What 19th Century French Artists Thought The Year 2000 Would Look Like

Published April 12, 2017
Updated March 5, 2018

If you were a French dandy living at the cusp of the 20th century, the future looked bright. How bright? Read on to find out.

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The ways we envision the future are contingent upon our present contexts. And in late 19th century France, an industrial boom had artists anticipating, well, playing croquet underwater.

At the cusp of the 20th century, Jean-Marc Côté and a few other visionary French artists began to speculate as to the coming century might have in store for them and their country. Côté and company mapped these speculations out in a series of drawings, which they would display at the World Exhibition in Paris.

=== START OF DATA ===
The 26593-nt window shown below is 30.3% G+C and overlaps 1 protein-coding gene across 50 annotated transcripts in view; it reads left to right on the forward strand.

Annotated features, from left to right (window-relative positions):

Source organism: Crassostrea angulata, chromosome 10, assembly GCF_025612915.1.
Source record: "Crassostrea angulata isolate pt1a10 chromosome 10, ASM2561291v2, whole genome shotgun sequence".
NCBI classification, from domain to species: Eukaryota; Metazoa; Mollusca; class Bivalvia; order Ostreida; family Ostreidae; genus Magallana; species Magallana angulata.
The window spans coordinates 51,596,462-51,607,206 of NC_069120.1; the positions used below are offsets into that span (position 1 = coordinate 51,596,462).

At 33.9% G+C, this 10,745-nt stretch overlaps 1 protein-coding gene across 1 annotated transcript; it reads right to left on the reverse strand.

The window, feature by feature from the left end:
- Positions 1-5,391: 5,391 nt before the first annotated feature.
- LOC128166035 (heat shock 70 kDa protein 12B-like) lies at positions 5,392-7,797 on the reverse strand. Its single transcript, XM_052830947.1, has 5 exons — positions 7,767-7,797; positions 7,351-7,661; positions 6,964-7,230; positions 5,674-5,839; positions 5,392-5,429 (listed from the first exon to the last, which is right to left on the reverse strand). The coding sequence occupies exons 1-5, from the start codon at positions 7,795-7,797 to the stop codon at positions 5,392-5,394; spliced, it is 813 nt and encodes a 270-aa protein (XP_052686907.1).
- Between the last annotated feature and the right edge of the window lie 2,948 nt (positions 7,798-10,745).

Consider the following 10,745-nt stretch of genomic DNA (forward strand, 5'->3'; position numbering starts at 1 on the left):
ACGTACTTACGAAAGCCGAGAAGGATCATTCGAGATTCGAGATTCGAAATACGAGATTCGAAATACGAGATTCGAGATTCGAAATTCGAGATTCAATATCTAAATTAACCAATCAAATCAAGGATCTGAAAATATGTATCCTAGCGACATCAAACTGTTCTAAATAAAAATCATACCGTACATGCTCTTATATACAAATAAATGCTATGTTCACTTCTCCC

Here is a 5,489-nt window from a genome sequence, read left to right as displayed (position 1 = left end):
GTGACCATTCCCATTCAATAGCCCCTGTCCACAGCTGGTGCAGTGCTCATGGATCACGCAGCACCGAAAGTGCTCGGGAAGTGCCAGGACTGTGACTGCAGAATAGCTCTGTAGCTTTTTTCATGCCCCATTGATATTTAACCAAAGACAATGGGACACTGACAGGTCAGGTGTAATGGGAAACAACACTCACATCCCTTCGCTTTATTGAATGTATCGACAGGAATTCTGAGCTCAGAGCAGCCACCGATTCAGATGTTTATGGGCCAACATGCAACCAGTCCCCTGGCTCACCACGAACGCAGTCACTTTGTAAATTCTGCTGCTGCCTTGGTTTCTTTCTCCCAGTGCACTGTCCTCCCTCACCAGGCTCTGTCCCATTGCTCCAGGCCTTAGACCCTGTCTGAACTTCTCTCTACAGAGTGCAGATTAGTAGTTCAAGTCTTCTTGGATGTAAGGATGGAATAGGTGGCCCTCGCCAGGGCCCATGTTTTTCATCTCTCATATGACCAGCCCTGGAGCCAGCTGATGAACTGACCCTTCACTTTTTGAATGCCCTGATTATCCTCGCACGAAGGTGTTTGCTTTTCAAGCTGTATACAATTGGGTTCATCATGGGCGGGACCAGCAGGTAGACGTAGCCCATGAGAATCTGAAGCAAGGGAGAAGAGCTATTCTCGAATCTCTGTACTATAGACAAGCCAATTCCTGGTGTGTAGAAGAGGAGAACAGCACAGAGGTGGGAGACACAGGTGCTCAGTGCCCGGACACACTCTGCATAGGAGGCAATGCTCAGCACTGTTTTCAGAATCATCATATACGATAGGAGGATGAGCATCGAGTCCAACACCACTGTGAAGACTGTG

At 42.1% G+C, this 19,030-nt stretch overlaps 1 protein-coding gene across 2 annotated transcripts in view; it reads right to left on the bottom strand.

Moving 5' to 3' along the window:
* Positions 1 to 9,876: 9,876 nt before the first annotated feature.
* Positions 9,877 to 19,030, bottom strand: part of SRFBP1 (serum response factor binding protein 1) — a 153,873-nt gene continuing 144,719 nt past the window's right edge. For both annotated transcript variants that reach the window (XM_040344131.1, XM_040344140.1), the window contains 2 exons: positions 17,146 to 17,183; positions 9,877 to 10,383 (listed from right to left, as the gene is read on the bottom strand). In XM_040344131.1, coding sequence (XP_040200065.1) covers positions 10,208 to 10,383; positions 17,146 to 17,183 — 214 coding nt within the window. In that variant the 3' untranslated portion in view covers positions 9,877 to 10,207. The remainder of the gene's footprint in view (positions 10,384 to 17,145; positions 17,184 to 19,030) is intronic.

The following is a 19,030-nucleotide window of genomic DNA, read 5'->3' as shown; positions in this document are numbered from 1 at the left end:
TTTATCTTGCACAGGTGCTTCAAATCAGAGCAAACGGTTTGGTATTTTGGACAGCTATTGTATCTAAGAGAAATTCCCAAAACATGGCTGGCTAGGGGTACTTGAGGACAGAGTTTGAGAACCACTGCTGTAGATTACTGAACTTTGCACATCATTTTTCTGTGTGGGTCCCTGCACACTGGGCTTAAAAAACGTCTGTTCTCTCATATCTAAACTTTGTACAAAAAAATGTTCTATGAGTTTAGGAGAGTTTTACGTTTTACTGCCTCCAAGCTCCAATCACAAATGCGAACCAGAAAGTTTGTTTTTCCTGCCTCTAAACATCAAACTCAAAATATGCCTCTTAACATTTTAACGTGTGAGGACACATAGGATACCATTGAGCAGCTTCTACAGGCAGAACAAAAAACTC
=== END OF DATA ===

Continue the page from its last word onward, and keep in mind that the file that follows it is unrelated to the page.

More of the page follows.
Subsequent use as postcards and cigarette and cigar box inserts would increase the drawings' shelf life, though the prints were never commercially distributed. In fact, Isaac Asimov purchased the only known set of postcards for use in his nonfiction work Futuredays: A Nineteenth Century Vision of the Year 2000.

For more on French history and lifestyle, see how France envisions the work week and these photos of the French Resistance in action.

Erin Kelly
An All That’s Interesting writer since 2013, Erin Kelly focuses on historic places, natural wonders, environmental issues, and the world of science. Her work has also been featured in Smithsonian and she’s designed several book covers in her career as a graphic artist.